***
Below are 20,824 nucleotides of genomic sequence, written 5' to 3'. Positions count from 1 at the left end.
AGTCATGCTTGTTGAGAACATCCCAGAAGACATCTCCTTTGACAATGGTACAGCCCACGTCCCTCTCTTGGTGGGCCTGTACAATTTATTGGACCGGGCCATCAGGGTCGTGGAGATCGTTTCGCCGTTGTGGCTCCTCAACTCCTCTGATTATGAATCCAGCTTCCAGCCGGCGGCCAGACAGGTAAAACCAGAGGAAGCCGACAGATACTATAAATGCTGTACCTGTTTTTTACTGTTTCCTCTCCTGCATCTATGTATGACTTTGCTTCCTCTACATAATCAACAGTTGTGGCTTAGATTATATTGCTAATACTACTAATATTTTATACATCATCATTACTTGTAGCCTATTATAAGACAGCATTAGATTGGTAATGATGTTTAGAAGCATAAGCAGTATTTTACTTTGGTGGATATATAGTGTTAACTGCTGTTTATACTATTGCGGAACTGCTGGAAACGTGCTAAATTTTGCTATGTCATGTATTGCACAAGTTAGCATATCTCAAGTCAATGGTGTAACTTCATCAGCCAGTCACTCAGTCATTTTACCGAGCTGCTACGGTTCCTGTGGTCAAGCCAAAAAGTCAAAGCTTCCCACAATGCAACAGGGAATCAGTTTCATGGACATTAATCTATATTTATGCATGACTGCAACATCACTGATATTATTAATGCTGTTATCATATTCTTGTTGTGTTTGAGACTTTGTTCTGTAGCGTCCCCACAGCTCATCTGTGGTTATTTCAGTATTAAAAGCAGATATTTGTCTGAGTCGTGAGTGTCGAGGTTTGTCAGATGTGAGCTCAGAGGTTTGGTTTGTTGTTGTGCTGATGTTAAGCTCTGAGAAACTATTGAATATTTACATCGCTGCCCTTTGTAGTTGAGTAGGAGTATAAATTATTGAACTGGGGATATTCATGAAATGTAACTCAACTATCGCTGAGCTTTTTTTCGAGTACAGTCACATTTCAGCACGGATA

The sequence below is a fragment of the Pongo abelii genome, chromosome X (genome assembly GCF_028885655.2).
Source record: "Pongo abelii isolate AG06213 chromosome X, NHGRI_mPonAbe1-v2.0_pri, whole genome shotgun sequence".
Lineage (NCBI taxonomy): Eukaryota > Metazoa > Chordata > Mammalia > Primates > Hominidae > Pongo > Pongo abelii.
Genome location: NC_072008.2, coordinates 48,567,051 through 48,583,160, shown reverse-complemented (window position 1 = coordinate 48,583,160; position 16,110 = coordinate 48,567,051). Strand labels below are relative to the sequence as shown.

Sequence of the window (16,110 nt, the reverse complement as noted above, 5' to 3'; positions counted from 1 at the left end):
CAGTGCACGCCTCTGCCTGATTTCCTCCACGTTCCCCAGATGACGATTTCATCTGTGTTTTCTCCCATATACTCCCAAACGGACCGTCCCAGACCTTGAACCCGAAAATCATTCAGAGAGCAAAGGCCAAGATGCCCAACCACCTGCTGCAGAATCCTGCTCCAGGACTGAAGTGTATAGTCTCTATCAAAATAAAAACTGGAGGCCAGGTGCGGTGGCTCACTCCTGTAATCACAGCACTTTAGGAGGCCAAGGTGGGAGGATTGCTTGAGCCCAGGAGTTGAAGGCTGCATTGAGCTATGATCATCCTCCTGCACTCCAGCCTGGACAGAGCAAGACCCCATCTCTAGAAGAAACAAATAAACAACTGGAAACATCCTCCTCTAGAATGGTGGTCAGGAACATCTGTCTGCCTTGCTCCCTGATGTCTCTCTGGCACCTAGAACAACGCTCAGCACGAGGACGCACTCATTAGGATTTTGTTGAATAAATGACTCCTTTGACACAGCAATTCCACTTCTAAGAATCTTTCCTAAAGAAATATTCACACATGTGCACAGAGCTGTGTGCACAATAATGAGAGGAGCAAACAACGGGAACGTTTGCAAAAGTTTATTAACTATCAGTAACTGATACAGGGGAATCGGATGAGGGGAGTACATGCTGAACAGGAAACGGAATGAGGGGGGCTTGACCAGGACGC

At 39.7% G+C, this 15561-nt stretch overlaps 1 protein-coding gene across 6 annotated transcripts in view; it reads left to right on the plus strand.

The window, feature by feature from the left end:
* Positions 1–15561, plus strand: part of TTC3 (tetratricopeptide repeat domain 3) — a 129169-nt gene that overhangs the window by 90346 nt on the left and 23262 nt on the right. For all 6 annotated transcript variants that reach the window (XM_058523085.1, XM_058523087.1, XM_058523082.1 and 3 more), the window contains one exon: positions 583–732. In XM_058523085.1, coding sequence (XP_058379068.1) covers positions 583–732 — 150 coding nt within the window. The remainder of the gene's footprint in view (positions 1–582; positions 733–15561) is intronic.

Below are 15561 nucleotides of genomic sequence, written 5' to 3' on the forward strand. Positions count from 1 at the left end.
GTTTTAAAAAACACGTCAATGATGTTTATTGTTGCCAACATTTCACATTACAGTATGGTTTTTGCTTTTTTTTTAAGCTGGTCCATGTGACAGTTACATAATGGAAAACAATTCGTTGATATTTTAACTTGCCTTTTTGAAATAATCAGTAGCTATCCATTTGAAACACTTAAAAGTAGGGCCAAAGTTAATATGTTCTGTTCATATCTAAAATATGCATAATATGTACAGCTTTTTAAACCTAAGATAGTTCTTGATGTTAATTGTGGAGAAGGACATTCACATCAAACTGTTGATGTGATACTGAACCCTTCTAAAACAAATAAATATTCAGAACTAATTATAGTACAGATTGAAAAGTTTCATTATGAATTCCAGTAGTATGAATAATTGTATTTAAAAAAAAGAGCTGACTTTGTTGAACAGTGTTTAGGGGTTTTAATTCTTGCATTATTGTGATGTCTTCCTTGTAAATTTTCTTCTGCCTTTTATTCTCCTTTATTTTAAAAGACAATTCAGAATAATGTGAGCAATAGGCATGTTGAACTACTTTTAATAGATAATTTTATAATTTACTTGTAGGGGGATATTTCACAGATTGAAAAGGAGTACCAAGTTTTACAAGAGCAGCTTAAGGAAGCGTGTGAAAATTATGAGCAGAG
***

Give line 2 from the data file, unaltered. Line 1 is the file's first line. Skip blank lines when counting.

AGTCATGCTTGTTGAGAACATCCCAGAAGACATCTCCTTTGACAATGGTACAGCCCACGTCCCTCTCTTGGTGGGCCTGTACAATTTATTGGACCGGGCCATCAGGGTCGTGGAGATCGTTTCGCCGTTGTGGCTCCTCAACTCCTCTGATTATGAATCCAGCTTCCAGCCGGCGGCCAGACAGGTAAAACCAGAGGAAGCCGACAGATACTATAAATGCTGTACCTGTTTTTTACTGTTTCCTCTCCTGCATCTATGTATGACTTTGCTTCCTCTACATAATCAACAGTTGTGGCTTAGATTATATTGCTAATACTACTAATATTTTATACATCATCATTACTTGTAGCCTATTATAAGACAGCATTAGATTGGTAATGATGTTTAGAAGCATAAGCAGTATTTTACTTTGGTGGATATATAGTGTTAACTGCTGTTTATACTATTGCGGAACTGCTGGAAACGTGCTAAATTTTGCTATGTCATGTATTGCACAAGTTAGCATATCTCAAGTCAATGGTGTAACTTCATCAGCCAGTCACTCAGTCATTTTACCGAGCTGCTACGGTTCCTGTGGTCAAGCCAAAAAGTCAAAGCTTCCCACAATGCAACAGGGAATCAGTTTCATGGACATTAATCTATATTTATGCATGACTGCAACATCACTGATATTATTAATGCTGTTATCATATTCTTGTTGTGTTTGAGACTTTGTTCTGTAGCGTCCCCACAGCTCATCTGTGGTTATTTCAGTATTAAAAGCAGATATTTGTCTGAGTCGTGAGTGTCGAGGTTTGTCAGATGTGAGCTCAGAGGTTTGGTTTGTTGTTGTGCTGATGTTAAGCTCTGAGAAACTATTGAATATTTACATCGCTGCCCTTTGTAGTTGAGTAGGAGTATAAATTATTGAACTGGGGATATTCATGAAATGTAACTCAACTATCGCTGAGCTTTTTTTCGAGTACAGTCACATTTCAGCACGGATA